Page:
The Romanian government has bowed low, gotten down on its knees and made its act of contrition. “Under the pressure of the Jewish community of the United States, Romania, a candidate for NATO, has ended up reconsidering its past. In March , a new law notably prohibited […] statues of Marshal Antonescu. Three of these have already been dismantled,” announced Mirel Bran with satisfaction (Le Monde, July 17, 2002, p. 5). The said law, in its anti-revisionist provision, punishes “any public denial of the Holocaust” with five years’ imprisonment (in France the penalty is one year). In an open letter signed by Hillary Clinton, senatrix from New York, Romania has been summoned to remove the Marshal’s portrait from the gallery of portraits of all Romanian prime ministers. Octogenarians of Romanian origin, having become United States citizens since the war, have been declared former war criminals by American courts, stripped of their American nationality and handed over to Romania for trial and conviction there. Elie Wiesel has personally inaugurated a monument to the “Holocaust” in Romania and warned President Iliescu and Social-Democratic Prime Minister Adrian Nastase: “Do not turn your back on the past. […] Integrate it into your life and you will flourish. Forget it and you are doomed” (New York Times, July 31, 2002). Slightly less than a year afterwards, on June 12, 2003, the Romanian government, in an ephemeral movement of rebellion, declared: “This Government encourages research concerning the Holocaust in Europe — including documents referring to it and found in Romanian archives — but strongly emphasises that between 1940 and 1945 no Holocaust took place within Romania’s boundaries,” which was accurate. Five days later, “yielding to international pressure,” to the wrath of the State of Israel and to the indignation of the Yad Vashem Institute in Jerusalem, Bucharest rectified its position and, on June 17, issued a statement confessing that the Antonescu government “was guilty of grave war crimes, pogroms, and mass deportations of Romanian Jews to territories occupied or controlled by the Romanian army,” adding that the wartime regime had employed “methods of discrimination and extermination that are part of the Holocaust”. On February 14, 2004 the press announced the repentance of the “far-right” politician C. V. Tudor: “I am asking for forgiveness from all Jews. I’ve changed.” He stated his intention to “lead a group of [Greater Romania] party members to the site of the Auschwitz camp in southern Poland this year. He also promised that if he became president, he would introduce the study of the Holocaust in schools”.
Thus, as we have seen, Le Monde of November 17, 2004 was able to trumpet in a three-sentence headline: “Romania formally acknowledges having participated in the extermination of the Jews. President Ion Iliescu assumes ‘the full responsibility of the State’ for the Shoah during the Second World War. About 400,000 Jews and 11,000 Gypsies were killed.” The latter figures obviously do not correspond to any historical truth; they constitute a mere indication of amount of the bill that will be presented to the Romanian taxpayer. The article recalled that, in the recent past, Ion Iliescu had tried to “minimise the tragedy of the Jews in Europe and especially in Romania” to such a degree that “the Jerusalem Post had called for the isolation of the Romanian Head of State on the international scene, likening him to the Austrian extremist leader Jörg Haider.” The Israeli interior minister, Avraham Poraz, himself born in Romania, had declared the Romanian president “persona non grata.” The Le Monde piece ended with the confirmation of three news items: a memorial to the Shoah is to be built by the Romanian government, then a museum of the “Holocaust” and, finally, “this dark episode of Romanian history will be incorporated in the school textbooks”.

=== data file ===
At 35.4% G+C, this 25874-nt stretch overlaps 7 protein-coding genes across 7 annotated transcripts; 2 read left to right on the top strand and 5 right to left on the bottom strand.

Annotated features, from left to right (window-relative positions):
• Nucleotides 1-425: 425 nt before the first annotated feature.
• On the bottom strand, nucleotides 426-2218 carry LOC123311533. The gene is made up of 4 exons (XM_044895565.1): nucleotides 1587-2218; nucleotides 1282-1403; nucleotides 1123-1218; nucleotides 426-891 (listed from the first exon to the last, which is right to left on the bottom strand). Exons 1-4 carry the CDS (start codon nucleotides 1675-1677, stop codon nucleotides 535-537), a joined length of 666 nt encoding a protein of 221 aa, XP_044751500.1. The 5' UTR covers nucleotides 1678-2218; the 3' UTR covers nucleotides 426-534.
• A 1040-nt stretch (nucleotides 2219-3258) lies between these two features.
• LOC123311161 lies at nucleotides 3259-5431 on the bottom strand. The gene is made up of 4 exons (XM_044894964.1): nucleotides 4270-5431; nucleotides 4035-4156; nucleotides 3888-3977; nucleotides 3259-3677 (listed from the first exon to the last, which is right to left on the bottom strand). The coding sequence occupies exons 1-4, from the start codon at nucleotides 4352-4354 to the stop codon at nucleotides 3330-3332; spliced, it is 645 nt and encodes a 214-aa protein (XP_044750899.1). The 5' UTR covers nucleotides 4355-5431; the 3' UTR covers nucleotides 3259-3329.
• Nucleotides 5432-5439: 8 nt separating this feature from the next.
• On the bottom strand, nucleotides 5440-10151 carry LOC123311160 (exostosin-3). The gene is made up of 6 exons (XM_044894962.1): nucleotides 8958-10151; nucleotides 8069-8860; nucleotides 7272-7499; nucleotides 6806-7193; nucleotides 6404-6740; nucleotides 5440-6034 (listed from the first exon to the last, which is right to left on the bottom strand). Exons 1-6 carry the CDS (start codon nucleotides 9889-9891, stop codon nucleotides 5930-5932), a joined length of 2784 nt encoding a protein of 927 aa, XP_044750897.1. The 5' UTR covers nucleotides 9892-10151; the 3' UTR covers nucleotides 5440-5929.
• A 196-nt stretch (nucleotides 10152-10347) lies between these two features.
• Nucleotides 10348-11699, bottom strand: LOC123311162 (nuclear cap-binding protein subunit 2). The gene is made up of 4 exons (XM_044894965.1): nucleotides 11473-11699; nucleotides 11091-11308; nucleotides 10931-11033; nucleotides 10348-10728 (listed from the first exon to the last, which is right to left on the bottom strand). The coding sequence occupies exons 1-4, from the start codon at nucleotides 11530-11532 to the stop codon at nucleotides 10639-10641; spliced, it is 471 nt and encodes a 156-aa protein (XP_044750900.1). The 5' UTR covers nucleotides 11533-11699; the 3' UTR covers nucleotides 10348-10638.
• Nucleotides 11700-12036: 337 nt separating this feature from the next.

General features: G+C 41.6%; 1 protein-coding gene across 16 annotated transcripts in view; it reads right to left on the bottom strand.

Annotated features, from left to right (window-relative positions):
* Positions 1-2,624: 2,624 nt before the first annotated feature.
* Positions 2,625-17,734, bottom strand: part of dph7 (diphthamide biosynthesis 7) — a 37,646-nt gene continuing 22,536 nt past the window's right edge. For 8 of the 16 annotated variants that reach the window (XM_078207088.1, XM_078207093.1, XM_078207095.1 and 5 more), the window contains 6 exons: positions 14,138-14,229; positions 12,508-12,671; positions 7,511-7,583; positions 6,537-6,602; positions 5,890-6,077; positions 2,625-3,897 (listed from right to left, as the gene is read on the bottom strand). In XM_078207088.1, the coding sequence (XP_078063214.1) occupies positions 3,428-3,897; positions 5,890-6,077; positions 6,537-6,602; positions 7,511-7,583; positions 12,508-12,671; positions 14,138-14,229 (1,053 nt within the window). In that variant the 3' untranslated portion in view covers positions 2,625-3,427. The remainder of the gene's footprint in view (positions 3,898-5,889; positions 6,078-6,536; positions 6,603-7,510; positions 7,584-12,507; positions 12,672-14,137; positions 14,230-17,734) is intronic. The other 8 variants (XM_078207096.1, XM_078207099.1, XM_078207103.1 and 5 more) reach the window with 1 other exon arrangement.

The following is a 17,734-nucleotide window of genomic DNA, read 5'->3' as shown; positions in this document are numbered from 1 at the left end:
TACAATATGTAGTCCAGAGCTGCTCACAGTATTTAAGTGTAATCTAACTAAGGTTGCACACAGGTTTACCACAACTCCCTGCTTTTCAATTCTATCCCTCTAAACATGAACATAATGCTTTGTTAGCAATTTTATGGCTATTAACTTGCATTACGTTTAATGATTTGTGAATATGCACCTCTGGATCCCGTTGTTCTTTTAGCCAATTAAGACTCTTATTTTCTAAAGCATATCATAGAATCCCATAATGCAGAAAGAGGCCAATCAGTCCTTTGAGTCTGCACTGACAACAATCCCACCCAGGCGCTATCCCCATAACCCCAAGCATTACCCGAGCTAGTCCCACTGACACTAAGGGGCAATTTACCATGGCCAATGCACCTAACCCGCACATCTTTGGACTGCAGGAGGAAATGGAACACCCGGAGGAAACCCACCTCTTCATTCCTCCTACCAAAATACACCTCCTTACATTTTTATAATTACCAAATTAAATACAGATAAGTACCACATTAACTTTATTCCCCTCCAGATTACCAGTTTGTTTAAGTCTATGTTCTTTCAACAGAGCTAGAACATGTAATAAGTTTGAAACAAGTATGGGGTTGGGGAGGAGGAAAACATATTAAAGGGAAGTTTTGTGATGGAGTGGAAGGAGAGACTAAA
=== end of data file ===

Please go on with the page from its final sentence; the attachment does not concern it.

If Georges Wellers were to return to this world and reiterate in Bucharest the remarks that he made in Le Monde juif in March 1982 he would incur, on the spot, a five-year prison sentence: the fact stands as a firm indication that, year after year and from one country to another, the conquering character of Shoah Business and the Holocaust Industry is growing ever more forceful. Among the State of Israel, the Jewish diaspora and the American superpower there reigns in this matter an understanding, and quite a cordial one, of master racketeers.
Note: Today Romania is accused of having killed 400,000 Jews and, if one is to believe the press, she is also accusing herself. Yet, according to the most highly regarded Jewish historians, the number of dead (and not only of the killed) was quite smaller. Gerald Reitlinger proposes a total of from 210,000 to 220,000 dead, while specifying that “owing to the lack of reliable information at the time of writing, these figures must be regarded as conjectural” (The Final Solution, Jacob Aronson, North Vale (New Jersey) 1987 , p. 497, 501). Lucy Dawidowicz puts forth the figure of 300,000 (The War against the Jews, 1933-1945, Holt, Rinehart and Winston, New York 1975, p. 403) and Raul Hilberg that of 270,000 (The Destruction of the European Jews, Holmes and Meier, New York 1985, p. 1220). Leni Yahil, for her part, refrains from giving any figure; her conclusion on the fate of the Romanian Jews is, in certain places, qualified to the point it amounts, if one may say so, to a defence of Romania (The Holocaust, the Fate of European Jewry, 1932-1945, translated from the Hebrew, Oxford University Press, New York and Oxford 1990 , p. 344-348). For an interesting debate between two revisionists (Serban C. Andronescu and Mark Weber) on the subject of the Romanian Jews during the Second World War and for some quite different mortality figures, one may consult The Journal of Historical Review (Summer 1982, p. 211-223; Fall 1982, p. 233-238; Winter 1982, p. 357-358, 479).
November 23, 2004